Don't get me wrong, if I DO receive clothes (like from my Mother-in-law), I AM grateful. It's not that I don't appreciate the gift or the thought behind it. It's just that there's a 10 year old inside me that's jumping up and down saying, "Ok, great, now what's in THAT package? Maybe it's a TOY!!!!" I keep thinking that one day I'll grow up, but I'm not holding my breath (Hey! THAT'S grown up right there!) or anything.

Now Mrs. Aardvark ... well, let's just say that her list making abilities leave something to be desired (that's the nice way to say, "They suck"). First off, she NEVER shops for herself (unless I force her too). She can think of things to buy for people she met one time sixteen years ago, but she has NO IDEA what she wants for herself. Last year was the first year we could get her to actually make a list. While the rest of the Aardvark's had a dozen (or so) items on their list, she only managed about three:

* Toenail clippers
* Socks
* Dental floss

Ok, so that isn't the real list ... trust me, the actual list wasn't much better. After reading her list to us, the YAC says, "Wow mom (It's the same UPSIDE DOWN and REVERSED!), you really stink at making a list. Maybe you should let me coach you." Yep. That's what she needs. Lessons from a 12 year old on how to dream up things you want (nothing like getting coached by an expert).

So this morning, my wife is reading me the YAC's and EAC's (E for Eldest) lists (I haven't made one yet). I asked her, "When are you going to write YOUR list?" At which point, she turned and headed for the bedroom saying, "I need to finish getting ready." Naturally, I followed her.

"So what about your list?"

"I stink at making a list." (she was smiling and pouting too. Awwwwww)

"Yes, you do, honey. Yes, you do. Do you need (YAC) to help you this year?"


That's where we left it. It remains to be seen whether or not we'll get a list out of her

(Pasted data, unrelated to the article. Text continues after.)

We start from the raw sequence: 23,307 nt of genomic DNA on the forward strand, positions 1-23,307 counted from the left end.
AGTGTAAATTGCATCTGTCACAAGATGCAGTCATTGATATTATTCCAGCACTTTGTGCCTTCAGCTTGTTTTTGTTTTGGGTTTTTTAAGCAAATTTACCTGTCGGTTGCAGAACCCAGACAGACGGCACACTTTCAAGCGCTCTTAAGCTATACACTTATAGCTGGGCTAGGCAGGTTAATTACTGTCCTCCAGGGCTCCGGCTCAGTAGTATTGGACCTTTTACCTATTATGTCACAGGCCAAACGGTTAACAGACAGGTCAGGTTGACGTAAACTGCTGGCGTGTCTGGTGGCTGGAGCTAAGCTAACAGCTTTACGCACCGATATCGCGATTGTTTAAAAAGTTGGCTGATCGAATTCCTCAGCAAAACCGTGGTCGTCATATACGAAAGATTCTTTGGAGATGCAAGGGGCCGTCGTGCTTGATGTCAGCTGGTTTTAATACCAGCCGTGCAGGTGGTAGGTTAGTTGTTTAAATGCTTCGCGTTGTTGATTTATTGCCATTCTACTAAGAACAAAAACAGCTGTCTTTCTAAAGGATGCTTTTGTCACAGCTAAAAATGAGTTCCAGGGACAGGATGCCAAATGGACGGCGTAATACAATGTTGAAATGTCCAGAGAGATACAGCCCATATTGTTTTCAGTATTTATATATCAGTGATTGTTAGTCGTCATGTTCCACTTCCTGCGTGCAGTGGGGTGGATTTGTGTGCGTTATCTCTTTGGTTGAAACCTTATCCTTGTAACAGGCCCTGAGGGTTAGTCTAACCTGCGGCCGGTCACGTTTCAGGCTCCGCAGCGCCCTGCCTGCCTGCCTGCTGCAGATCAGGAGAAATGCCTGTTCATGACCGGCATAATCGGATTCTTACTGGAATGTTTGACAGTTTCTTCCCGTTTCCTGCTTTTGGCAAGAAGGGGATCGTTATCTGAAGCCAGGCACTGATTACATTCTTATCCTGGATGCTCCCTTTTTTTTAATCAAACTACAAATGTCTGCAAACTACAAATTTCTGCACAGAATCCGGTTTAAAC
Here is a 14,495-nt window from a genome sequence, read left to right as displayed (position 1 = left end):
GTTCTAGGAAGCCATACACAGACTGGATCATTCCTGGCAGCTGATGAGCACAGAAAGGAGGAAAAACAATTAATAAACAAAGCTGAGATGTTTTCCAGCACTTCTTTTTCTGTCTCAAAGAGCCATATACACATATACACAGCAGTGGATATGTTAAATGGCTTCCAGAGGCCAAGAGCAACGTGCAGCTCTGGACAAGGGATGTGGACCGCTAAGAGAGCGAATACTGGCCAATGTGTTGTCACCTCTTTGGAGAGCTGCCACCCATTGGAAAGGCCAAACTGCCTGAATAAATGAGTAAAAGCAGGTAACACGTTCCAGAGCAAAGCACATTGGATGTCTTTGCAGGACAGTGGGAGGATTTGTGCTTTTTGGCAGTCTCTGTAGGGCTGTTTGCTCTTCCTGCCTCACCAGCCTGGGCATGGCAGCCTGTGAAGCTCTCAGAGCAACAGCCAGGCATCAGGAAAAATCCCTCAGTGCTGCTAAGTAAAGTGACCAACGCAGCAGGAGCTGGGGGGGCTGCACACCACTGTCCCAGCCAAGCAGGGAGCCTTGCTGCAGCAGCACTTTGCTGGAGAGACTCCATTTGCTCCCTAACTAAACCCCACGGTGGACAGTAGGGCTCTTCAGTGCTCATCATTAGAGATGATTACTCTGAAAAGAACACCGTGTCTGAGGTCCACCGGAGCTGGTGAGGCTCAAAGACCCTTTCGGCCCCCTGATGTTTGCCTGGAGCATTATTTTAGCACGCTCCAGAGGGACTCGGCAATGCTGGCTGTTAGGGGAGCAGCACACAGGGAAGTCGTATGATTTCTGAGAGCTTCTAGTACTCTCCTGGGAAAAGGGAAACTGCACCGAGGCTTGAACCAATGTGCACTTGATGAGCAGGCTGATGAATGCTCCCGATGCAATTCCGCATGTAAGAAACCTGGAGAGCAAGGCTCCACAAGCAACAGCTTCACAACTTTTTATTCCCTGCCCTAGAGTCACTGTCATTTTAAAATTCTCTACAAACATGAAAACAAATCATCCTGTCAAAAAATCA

I did some initial tallies today. When I finish the three books I'm working on now (less than 500 total pages, so it won't be long), I will have finished my quest to read one hundred books this year. Of that, 47 were fiction, with the remained being divided between 24 in biblical/religious studies and the other 28 in general non-fiction. I'll try to come up with top recommendations-awards in each category, but it will be tough. I had envisioned just announcing the top book and a few runners-up in each group, but right now I've got at least 14 semi-finalist books for each category. Maybe you'd like 3 top ten lists?

The bigs lists are here, here, here, and here.

Thursday, December 04, 2003

Coming Soon: the end of the quest, and the best of the year awards. Stay tuned, folks.

Wednesday, December 03, 2003

I can honestly say I've never quite seen a letter like this one. Are there any examples now of (relatively wealthy) celebrities who don't acquire the trappings of wealth? If I haven't said it enough already, Dick was the greatest nutty sci-fi writer of the 20th century.

Tuesday, December 02, 2003

Exactly once in my life I bought something which turned out to be an awesome investment. I purchased a discounted book back in 1998 or so, and now it's become rare. I think I paid about 6 bucks for it originally. I've got it listed in eBay now and it's up over $20 with still a day and a half left to go. I didn't like the book all that much (it's a fantasy novel), so it doesn't bother me at all to part with it.
For those of you too cheap to have bought Stan Hauerwas' books, you can watch him lecture in streaming video here. This lecture touches on a lot of the themes I've picked up in his books. You will undoubtedly find something there you dislike/disagree with, but there hasn't been an author in the last ten years of my life (or perhaps ever) who has made me do as much hard thinking as Hauerwas. Just one note for those unfamiliar with him: when he says universities create the kind of people who support George Bush, there is not the slightest doubt in my mind that if it were four years ago he would have said Clinton instead. He's not at all a political partisan, unles you count the church as a party. The lecture is one hour and thirty eight minutes, but you can always pause it or come back to it later as I did. Much better use of your time than tv if that's your other option.